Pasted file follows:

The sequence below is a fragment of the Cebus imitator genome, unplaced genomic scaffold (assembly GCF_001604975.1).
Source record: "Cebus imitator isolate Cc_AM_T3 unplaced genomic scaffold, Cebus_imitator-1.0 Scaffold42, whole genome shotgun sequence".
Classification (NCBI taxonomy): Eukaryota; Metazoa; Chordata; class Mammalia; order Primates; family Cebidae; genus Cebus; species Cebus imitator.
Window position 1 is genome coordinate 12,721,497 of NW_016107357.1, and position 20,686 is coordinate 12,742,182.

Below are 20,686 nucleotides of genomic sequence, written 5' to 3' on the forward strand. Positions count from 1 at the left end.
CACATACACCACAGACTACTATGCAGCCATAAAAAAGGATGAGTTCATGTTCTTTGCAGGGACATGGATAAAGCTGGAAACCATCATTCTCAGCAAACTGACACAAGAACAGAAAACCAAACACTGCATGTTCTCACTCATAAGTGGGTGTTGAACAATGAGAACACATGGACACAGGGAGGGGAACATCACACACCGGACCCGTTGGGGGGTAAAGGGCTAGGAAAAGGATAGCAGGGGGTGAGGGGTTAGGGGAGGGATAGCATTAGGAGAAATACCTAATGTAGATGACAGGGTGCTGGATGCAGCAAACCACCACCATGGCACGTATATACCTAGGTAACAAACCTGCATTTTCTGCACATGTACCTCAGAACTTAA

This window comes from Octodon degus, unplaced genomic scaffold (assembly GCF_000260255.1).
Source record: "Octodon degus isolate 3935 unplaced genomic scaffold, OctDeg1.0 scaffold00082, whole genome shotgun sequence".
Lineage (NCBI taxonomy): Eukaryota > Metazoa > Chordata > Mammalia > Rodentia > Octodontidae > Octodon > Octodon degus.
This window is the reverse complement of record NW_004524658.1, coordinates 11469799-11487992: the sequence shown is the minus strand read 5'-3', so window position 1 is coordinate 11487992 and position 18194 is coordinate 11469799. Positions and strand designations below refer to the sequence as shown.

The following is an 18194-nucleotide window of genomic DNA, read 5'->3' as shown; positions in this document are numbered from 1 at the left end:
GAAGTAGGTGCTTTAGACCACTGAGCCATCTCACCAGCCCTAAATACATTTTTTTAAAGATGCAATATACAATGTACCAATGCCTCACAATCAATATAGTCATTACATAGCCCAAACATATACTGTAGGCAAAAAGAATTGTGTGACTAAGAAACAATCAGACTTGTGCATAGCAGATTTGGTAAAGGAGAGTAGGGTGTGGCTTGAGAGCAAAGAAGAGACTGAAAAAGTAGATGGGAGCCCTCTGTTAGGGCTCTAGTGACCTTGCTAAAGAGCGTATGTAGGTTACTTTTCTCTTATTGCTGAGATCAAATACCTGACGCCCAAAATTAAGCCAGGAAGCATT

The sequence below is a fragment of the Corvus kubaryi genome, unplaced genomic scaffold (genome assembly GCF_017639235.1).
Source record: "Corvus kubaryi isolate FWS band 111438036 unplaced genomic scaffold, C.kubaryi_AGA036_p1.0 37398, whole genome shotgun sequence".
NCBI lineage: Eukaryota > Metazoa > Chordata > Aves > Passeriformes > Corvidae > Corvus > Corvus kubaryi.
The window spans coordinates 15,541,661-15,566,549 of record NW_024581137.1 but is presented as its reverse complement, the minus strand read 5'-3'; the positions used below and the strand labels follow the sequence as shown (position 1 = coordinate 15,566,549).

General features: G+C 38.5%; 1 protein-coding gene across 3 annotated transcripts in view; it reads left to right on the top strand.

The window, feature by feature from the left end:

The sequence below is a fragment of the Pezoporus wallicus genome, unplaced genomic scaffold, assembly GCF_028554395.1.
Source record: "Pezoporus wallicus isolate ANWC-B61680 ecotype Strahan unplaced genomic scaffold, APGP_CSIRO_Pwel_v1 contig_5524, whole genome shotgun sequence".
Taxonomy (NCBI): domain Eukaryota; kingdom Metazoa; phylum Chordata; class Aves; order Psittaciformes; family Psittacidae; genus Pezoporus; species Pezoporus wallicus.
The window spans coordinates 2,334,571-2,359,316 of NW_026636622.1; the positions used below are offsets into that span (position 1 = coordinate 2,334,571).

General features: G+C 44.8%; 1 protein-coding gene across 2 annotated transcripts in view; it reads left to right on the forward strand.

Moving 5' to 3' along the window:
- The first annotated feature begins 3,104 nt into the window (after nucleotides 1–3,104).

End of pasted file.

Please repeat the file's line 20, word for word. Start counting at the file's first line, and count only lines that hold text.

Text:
Source record: "Pezoporus wallicus isolate ANWC-B61680 ecotype Strahan unplaced genomic scaffold, APGP_CSIRO_Pwel_v1 contig_5524, whole genome shotgun sequence".